If an all-out offensive against Microsoft's dominant position in the office productivity market can be considered...
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one of the first steps on the road to global domination, then the old discussion forum joke about Google's plans to take over the world came one step closer to reality this month.
Well, that is, they would have, if Google had announced a new collaborative office suite product with Sun at a much-hyped press conference held earlier this month. But they didn't.
Instead, a world waiting for something in line with Sun president Jonathan Schwartz's blog remarks ("the world changes this week") received news that the Google Toolbar would be more widely available than it had been ever before.
While handy in a pinch, Google Toolbar is not the dark horse in the war to unseat Microsoft Office -- a war many analysts and online columnists were ready to declare should an office product from Google have magically appeared at the Computer History Museum in early October.
Stamford, Conn.-based research group Gartner Inc. was one of the first independent groups to jump on the bandwagon. In an analysis, the group panned the immediate news, then promised users that a broader trend now existed, whereby more vendors are offering Office-like, lightweight desktop tools delivered as services.
As examples of where partnerships like this one could lead, Gartner pointed to Yahoo's new mail client, which is based on Ajax, as are Google's Gmail and Maps applications, and MSN's upcoming, unofficial work on a new Hotmail client.
That's the beginning of how the world is going to change? Google and Sun Microsystems jointly offer online word processing and spreadsheet functions, and in turn Google CEO Eric Schmidt said his company would promote and distribute Sun's OpenOffice software for PCs.
A direct challenge to Microsoft's Office products? Sort of, but not really.
Following the announcement, it is possible that dozens of journalists simultaneously reached for their delete keys and erased paragraph after paragraph of prepared notes for a story that never came.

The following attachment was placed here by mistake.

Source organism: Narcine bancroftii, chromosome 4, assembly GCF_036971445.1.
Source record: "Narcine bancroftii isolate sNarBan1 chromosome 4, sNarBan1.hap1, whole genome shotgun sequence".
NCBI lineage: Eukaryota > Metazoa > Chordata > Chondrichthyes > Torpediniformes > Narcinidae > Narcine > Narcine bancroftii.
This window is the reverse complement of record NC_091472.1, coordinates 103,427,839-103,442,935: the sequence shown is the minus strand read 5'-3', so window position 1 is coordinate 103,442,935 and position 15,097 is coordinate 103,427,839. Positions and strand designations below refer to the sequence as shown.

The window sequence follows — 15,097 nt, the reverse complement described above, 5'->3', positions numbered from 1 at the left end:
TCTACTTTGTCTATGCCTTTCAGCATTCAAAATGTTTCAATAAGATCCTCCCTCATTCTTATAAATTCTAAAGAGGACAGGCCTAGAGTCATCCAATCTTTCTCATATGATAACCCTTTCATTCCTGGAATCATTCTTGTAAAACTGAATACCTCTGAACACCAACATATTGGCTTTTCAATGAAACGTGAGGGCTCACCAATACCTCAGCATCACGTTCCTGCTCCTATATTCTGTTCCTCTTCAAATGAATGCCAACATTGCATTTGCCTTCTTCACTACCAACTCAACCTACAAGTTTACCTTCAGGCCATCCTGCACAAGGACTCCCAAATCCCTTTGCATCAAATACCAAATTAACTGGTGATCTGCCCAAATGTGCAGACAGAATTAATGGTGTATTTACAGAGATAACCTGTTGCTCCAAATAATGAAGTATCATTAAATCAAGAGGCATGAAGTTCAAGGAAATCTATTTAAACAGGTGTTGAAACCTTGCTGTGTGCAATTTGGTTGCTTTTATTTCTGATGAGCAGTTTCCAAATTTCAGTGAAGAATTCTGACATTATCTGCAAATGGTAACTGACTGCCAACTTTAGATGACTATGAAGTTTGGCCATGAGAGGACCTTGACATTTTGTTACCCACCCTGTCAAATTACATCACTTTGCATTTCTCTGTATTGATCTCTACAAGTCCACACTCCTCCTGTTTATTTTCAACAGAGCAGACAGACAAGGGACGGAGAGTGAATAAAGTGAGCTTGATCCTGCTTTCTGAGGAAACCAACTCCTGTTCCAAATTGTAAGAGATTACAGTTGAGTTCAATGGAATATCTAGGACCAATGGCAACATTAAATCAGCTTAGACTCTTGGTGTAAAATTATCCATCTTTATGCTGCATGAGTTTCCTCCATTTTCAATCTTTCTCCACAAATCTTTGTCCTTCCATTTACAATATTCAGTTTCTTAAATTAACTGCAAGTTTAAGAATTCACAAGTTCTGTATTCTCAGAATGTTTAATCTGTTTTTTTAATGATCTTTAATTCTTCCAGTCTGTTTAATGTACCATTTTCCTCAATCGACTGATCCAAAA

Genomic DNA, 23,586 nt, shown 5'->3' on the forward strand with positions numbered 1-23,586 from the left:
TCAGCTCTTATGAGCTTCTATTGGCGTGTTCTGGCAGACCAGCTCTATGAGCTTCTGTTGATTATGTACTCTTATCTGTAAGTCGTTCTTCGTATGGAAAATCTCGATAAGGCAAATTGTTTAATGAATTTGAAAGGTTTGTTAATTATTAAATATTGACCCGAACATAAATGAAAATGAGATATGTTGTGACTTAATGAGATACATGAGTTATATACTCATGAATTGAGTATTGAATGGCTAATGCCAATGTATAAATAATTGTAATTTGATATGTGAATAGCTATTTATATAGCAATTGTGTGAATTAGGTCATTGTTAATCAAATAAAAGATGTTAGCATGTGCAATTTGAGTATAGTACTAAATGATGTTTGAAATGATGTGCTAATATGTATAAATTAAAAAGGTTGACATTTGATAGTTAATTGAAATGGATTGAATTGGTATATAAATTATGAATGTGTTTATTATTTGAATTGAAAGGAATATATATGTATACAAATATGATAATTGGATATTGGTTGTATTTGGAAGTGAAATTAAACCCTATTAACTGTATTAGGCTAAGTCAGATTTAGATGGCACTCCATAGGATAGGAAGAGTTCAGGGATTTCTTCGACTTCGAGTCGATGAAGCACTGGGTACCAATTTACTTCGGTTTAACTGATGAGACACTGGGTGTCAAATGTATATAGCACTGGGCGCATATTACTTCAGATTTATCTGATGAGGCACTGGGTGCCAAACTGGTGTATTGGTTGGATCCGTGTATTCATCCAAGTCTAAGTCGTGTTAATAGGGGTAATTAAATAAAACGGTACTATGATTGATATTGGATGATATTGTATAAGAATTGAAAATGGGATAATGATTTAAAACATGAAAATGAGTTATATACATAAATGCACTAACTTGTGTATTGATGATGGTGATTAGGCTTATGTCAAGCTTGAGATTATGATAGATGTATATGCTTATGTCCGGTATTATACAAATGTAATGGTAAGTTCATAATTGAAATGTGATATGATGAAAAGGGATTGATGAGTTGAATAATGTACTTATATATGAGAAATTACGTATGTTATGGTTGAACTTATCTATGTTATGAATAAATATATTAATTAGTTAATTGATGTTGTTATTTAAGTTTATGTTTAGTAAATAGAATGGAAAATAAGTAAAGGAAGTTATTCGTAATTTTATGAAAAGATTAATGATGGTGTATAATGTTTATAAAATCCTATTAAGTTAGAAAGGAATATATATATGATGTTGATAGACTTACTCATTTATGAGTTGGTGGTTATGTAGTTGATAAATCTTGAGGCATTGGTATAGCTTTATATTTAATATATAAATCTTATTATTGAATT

No doubt there were also countless blog posts announcing the war for the office had begun that will never be realized. In their stead were posts, like Gartner's, that complained of a letdown.
Maybe Google would have been better off taking a page from Apple's iPod playbook. While nothing special, an "iBar" would have at least generated some second day headlines as college students across the U.S. mistook the offering for some kind of online "Slashdot saloon."
But I digress. Even if a comprehensive office suite offering from Google and Sun had been announced, there were some users who questioned whether it would have had the combined clout to go head-to-head with Office.
David C. Niemi, an independent consultant and user of OpenOffice.org on Linux, said while a StarOffice/OpenOffice combination had some functional advantages over Microsoft Office, and on balance was "about as good," it still fell short of having the distinction of being a "no-brainer" alternative to Office.
"File compatibility is pretty good, but that may not be enough for many people," he said.
Niemi was also curious of the type of role Google could play in the OpenOffice project. "Perhaps they have some clever ideas in mind for integrating e-mail and online files with office applications in a new way, but I don't see the fit [yet]," he said.
Nonetheless, Niemi said the OpenOffice project as a whole was a very strategic one that is moving in the right direction, especially if Microsoft's plans to update its interface with Office 12 don't pan out as intended.
"Microsoft is taking a big gamble with all the changes in Office 12," Niemi said. "If they turn out to be unpopular, it risks a lot more defections. But if the changes streamline Office and make its users much more productive, it could buy itself several more years before again facing meaningful competition."
Meanwhile, Gartner analysts recommend that IT administrators start evaluating how and when to exploit the lightweight, Internet-sourced "office" tools like those from Google, Yahoo and others.
"They are unlikely to replace heavyweight office suites that require local installations, but they will serve as intermittently used temporary alternatives to these suites," the report said.